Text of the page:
Critic’s Rating: 2.5/5
Oru Adaar Love Review: It is their first day at school. She looks at him and blushes. His eyes light up and a big smile is plastered on his face. Love is clearly in the air. Both are already attracted to each other and they both know it.
Omar Lulu explores teenage romance, the first flush of love and the unforgettable feelings associated with it even as kids transform into adolescence. However, one is reminded of George Bernard Shaw’s quip on first love, that it is only a little foolishness and a lot of curiosity. Is there nothing else on a teenager’s mind other than being desperate to be with a girl?
The protagonist, Roshan, is in love with Priya with all his teenage fantasies. The roles are played by Roshan Abdul Rahoof and the famous Priya Prakash Varrier whose names are the same in the movie too. Roshan’s single-minded mission is to win her hand and his partners in the mission are his friends, including his best buddy, Gadha John (Noorin Shereef). While boys including Roshan are desperately trying to ‘set’ – a colloquialism of the time — themselves with the girls they are attracted to, Gadha believes that life is much more than chasing somebody. As the movie progresses, it makes one think about the differences between attraction, infatuation and love.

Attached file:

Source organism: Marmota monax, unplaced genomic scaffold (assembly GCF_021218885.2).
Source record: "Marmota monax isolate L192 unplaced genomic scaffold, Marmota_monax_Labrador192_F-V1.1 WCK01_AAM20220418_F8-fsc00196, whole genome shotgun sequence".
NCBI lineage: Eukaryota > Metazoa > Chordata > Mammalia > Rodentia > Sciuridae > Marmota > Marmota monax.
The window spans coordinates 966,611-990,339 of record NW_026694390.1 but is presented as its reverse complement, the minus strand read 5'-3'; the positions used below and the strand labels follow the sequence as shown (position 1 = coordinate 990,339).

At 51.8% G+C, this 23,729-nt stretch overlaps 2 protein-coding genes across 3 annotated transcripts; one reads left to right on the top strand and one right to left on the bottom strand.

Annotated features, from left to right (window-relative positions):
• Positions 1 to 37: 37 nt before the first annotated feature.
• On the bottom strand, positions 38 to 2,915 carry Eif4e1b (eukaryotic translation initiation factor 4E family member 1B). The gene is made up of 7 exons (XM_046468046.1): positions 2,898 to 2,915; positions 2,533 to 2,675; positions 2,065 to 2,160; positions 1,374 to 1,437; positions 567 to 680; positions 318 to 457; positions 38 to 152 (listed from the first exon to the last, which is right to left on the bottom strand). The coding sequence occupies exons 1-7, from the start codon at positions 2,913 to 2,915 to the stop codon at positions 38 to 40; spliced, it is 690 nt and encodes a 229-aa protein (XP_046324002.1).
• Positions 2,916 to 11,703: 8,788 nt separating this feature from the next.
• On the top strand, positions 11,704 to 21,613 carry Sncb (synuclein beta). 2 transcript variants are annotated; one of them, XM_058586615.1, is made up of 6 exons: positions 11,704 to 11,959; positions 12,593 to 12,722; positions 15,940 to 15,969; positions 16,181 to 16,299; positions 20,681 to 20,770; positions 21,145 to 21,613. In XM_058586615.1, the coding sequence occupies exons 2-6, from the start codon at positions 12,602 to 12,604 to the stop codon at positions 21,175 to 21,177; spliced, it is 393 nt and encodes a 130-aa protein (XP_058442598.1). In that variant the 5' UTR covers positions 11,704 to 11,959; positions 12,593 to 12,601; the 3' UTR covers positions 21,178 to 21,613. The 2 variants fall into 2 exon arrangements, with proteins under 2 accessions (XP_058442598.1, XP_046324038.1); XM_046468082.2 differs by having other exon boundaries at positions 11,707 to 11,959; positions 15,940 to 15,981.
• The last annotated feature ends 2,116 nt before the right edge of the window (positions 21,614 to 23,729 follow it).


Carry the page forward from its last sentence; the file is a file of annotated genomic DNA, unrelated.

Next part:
Interestingly, the perspective is more or less from a male point of view, the exception being Gadha’s character. In her case too, there is not much of difference in approach; there is a scene where two of her friends fall for a girl and she suggests that they settle the issue by tossing a coin. Teachers are portrayed as buffoons and they often become the laughing stock. The sequence where the students pay a tribute to Kalabhavan Mani is wonderfully choregraphed.
The movie expectedly has all the commercial elements from songs to colourful visuals besides of course the biggest trump card of all, Priya Prakash Varrier. Unfortunately, the girl doesn’t get much screen space and the audience may not get enough material to judge whether she is just a one-wink phenomenon or whether she has acting potential. It is Noorin who stands out in the movie with her convincing performance essaying a character with some substance.
It is no surprise that an Omar Lulu movie has double entendre dialogues. But it is disappointing to watch scenes where women including teachers are objectified. This at a time when there is an ongoing debate about insensitive and misogynistic dialogues in Malayalam films. ‘Orupadu vikshepanam kazhinja missile anade’ is just one example of a derogatory dialogue and let’s not forget these are mouthed by teens.
Oru Adaar Love seems like a quickly put together movie trying to cash in on the rather unexpected publicity that came its way. There are unpredictable twists in the tale, however, that may keep viewers hooked till the end.